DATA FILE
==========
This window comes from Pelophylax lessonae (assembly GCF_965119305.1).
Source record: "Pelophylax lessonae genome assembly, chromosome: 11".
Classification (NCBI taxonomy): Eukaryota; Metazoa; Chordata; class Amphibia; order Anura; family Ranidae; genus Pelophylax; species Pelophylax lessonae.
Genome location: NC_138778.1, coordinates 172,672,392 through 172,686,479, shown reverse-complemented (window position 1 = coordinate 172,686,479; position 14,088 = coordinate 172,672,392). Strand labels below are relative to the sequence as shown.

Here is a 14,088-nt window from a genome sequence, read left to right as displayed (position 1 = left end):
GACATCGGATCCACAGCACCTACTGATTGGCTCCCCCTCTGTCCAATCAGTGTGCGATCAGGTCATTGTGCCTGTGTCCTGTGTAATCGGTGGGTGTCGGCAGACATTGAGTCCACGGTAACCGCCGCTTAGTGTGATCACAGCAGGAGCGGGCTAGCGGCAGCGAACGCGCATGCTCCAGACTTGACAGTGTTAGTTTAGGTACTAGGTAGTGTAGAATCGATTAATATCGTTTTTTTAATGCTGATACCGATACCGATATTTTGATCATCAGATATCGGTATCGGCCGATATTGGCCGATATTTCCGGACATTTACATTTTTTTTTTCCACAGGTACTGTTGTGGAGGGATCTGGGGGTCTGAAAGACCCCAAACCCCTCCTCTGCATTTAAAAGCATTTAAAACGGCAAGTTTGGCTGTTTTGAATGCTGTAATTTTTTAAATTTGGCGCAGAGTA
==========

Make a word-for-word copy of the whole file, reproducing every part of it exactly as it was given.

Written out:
This window comes from Pelophylax lessonae (assembly GCF_965119305.1).
Source record: "Pelophylax lessonae genome assembly, chromosome: 11".
Classification (NCBI taxonomy): Eukaryota; Metazoa; Chordata; class Amphibia; order Anura; family Ranidae; genus Pelophylax; species Pelophylax lessonae.
Genome location: NC_138778.1, coordinates 172,672,392 through 172,686,479, shown reverse-complemented (window position 1 = coordinate 172,686,479; position 14,088 = coordinate 172,672,392). Strand labels below are relative to the sequence as shown.

Here is a 14,088-nt window from a genome sequence, read left to right as displayed (position 1 = left end):
GACATCGGATCCACAGCACCTACTGATTGGCTCCCCCTCTGTCCAATCAGTGTGCGATCAGGTCATTGTGCCTGTGTCCTGTGTAATCGGTGGGTGTCGGCAGACATTGAGTCCACGGTAACCGCCGCTTAGTGTGATCACAGCAGGAGCGGGCTAGCGGCAGCGAACGCGCATGCTCCAGACTTGACAGTGTTAGTTTAGGTACTAGGTAGTGTAGAATCGATTAATATCGTTTTTTTAATGCTGATACCGATACCGATATTTTGATCATCAGATATCGGTATCGGCCGATATTGGCCGATATTTCCGGACATTTACATTTTTTTTTTCCACAGGTACTGTTGTGGAGGGATCTGGGGGTCTGAAAGACCCCAAACCCCTCCTCTGCATTTAAAAGCATTTAAAACGGCAAGTTTGGCTGTTTTGAATGCTGTAATTTTTTAAATTTGGCGCAGAGTA